"Building on Quicksand" Paper for CIDR (Conference on ...
Towards Robust Distributed Systems
One of the key aspects of the system architect's role is to weigh up conflicting requirements and decide on a solution, often by trading off one aspect against another. As systems become larger and more complex so more and more of the conventional wisdom about how applications should be built is being challenged. At last year's QCon conference in London in March, for example, Dan Pritchard gave a talk about eBay's architecture. Trading Consistency for Scalability in Distributed Architectures
One of the most important architectural decisions that must be done early on in a scalable web site project is splitting the data flow into two streams: one that is user specific and one that is generic. If this is done properly, the system will be able to grow easily. On the other hand, if the data streams are not separated from the start, then the growth options will be severely limited. Two data streams for a happy website
Asynchronous Architectures All computers wait at the same speed
Don’t think synchronously, ... ... don’t think vertically, don’t mix transactions with business intelligence, avoid mixing hot and cold data, and don’t forget the power of memory. -- MySQL site, 2007 Five Scalability Principles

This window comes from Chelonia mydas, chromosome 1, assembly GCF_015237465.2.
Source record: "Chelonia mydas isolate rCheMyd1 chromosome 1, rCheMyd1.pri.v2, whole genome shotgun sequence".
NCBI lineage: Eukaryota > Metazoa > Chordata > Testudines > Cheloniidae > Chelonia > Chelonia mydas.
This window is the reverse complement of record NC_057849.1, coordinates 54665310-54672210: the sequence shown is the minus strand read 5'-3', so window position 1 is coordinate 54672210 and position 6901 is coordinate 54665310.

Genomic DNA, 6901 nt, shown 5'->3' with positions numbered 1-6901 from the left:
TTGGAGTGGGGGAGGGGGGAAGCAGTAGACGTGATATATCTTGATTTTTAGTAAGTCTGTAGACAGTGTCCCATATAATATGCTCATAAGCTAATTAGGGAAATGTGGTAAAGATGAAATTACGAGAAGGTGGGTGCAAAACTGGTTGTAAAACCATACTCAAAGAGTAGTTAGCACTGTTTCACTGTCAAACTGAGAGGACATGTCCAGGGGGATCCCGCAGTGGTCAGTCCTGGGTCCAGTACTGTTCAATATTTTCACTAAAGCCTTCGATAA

Scalability Best Practices
Eventually Consistent I wrote a first version of this posting on consistency models in December 2007, but I was never happy with it as it was written in haste and the topic is important enough to receive a more thorough treatment. ACM Queue asked me to revise it for use in their magazine and I took the opportunity to improve the article. I posted an update to this article in December 2008 under the tile Eventually Consistent - Revisted. - please read that article instead of this one. I am leaving this one here for transparency/historical reasons and because the comments helped me improve the article.
Building a Non-blocking TCP server using OTP principles Author Serge Aleynikov <saleyn at gmail.com> Overview
Life beyond Distributed Transactions
Building on Quicksand